With the dramatic rise in the price and popularity of bitcoin over the past six months, there has been a lot of confusion surrounding the mining of cryptocurrencies. The concept, ever obfuscated by mainstream journalists and their bumbling attempts to summarize it, is not only simple to understand, it is also what gives cryptocurrencies some of their most desirable qualities.
It is true that the mining process consists of solving arbitrarily difficult make-work math problems using computer processors. However, the use of electricity and computer resources to solve these problems is not wasteful as less prudent critics will invariably shout.
Bitcoin, among other cryptocurrencies, is built around a backbone called the “blockchain”. The blockchain is a distributed public ledger. It contains a timestamped record of every transaction ever conducted in the currency as well as the public addresses of the participating parties. It has no central server or authority; it is shared and validated simultaneously by servers and personal computers all over the planet, 24 hours a day. But where does it originate from? How is it created? In short, through mining.
In conjunction with serving several other purposes that are foundational to the existence of cryptocurrencies, miners are the construction workers of the blockchain (i.e. they build it). They do this work by listening for transactions that are broadcast onto the network, and writing them into the portion of the bitcoin transaction ledger that is set to be published next. These portions of the ledger are referred to as “blocks”.
Miners compete for the opportunity to write the blocks into the blockchain by solving mathematical hash functions using computer processing power. The miner that solves the function first is entitled to be the publisher of the next block. By recording broadcasted transactions into new blocks, these miners are entitled to transaction fees, which can and will be quite substantial going forward.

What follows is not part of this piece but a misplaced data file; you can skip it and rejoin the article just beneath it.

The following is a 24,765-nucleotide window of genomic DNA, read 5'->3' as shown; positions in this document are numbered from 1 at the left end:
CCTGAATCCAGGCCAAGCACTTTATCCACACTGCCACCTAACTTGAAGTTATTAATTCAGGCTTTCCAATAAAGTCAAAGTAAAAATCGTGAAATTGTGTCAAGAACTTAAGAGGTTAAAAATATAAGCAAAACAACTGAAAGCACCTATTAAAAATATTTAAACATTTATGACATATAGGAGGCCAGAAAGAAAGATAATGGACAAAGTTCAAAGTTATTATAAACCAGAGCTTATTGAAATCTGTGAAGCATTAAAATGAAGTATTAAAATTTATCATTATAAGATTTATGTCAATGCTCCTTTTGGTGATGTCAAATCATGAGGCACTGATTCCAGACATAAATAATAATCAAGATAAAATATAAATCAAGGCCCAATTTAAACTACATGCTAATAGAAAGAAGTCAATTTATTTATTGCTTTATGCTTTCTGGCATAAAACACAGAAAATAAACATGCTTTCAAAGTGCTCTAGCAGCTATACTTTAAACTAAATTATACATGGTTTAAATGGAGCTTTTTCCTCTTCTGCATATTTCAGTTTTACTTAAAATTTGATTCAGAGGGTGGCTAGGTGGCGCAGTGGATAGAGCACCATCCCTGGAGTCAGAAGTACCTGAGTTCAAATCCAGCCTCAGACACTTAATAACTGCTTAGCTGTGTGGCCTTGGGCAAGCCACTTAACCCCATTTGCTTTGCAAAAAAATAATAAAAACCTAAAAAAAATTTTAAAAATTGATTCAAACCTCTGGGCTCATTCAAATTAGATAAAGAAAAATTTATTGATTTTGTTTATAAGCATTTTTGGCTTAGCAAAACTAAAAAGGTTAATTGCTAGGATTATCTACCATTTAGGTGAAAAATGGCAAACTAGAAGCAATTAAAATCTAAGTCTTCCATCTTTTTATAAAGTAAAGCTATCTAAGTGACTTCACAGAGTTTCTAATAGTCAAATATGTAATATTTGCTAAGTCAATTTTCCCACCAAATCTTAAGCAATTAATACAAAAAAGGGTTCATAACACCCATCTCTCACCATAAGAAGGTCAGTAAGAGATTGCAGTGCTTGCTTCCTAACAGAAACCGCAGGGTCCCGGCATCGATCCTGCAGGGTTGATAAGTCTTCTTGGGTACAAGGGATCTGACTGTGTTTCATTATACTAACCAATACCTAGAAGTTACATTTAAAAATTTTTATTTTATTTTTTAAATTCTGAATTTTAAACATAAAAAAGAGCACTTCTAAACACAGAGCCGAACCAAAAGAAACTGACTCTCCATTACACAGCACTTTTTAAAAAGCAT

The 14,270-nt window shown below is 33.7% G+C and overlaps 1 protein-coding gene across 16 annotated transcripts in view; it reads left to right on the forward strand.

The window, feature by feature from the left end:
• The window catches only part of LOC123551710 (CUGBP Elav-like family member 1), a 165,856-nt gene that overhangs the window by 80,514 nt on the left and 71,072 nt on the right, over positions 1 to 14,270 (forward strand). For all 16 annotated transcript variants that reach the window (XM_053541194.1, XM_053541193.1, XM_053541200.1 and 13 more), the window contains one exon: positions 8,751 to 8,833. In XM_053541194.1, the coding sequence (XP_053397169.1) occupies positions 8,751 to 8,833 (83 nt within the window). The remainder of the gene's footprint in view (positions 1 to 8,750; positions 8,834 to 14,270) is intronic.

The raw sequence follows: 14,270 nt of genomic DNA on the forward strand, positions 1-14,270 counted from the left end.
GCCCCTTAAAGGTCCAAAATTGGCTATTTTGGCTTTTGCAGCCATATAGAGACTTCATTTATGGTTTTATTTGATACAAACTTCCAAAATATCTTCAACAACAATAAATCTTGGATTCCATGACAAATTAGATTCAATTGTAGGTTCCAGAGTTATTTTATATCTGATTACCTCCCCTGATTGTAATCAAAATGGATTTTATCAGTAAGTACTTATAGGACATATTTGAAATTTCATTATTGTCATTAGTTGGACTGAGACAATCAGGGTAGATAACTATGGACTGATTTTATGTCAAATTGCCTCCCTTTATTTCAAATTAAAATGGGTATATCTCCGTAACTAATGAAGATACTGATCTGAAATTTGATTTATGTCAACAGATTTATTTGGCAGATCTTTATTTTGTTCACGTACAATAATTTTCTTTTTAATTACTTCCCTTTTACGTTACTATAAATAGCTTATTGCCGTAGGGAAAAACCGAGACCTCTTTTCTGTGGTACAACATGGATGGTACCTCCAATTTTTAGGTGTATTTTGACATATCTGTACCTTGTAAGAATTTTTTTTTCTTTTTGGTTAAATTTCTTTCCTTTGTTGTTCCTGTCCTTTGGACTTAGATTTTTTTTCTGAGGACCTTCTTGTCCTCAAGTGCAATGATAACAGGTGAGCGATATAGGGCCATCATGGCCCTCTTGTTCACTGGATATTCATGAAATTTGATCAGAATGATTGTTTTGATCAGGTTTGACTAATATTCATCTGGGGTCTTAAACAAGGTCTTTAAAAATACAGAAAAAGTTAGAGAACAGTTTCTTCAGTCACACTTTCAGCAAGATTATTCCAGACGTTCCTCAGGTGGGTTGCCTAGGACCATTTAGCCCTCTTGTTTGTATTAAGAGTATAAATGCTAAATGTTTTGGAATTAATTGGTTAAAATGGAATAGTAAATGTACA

Each time a new block is appended to the blockchain, the transactions in the previous blocks are said to receive a “confirmation.” With each subsequent block that is published, the transactions included in previous blocks become more difficult to undo or tamper with. In building the blockchain piece by piece, miners validate these prior transactions by embedding them further and further within an accounting book published and protected by the entire bitcoin network. This network’s computing power dwarfs that of many of the world’s most powerful supercomputers. combined.
Mining has yet another vital function in crypto-coin infrastructure: it is the mechanism by which new units of the currencies are created. In addition to receiving the transaction fees included in each block, miners who solve the hash functions are rewarded with a pre-determined amount of coins. These coins are “minted” using algorithms built into the protocol and are deposited into the wallet of the successful miner. The difficulty of the problems being solved in mining is dynamically adjusted based on the total amount of processing power the network possesses, such that a new block is published every ten minutes (in the case of bitcoin).
This system cannot be circumvented by anyone, nor can the coins be counterfeited. What this system amounts to is a completely predictable, inalterable monetary issuance policy. We always know with utter confidence how many units of a given cryptocurrency exist at any given moment, and how many will exist tomorrow (keep in mind that while we do know exactly how many coins have been created, it is more difficult to know how many are in “circulation”, but that is for another piece).
Given the information detailed above, it should be clearer to see that mining is not simply a waste of time, money, and electricity as many critics would have you believe. In fact, the mining process imparts several of bitcoin’s most valuable characteristics, allowing for a robustly secure public ledger, and a highly predictable, controlled issuance rate. Just because we are dealing with computers and math, instead of pickaxes and mountains, does not mean the functions mining performs are wasteful and imaginary. In fact, they are quite real and quite profitable.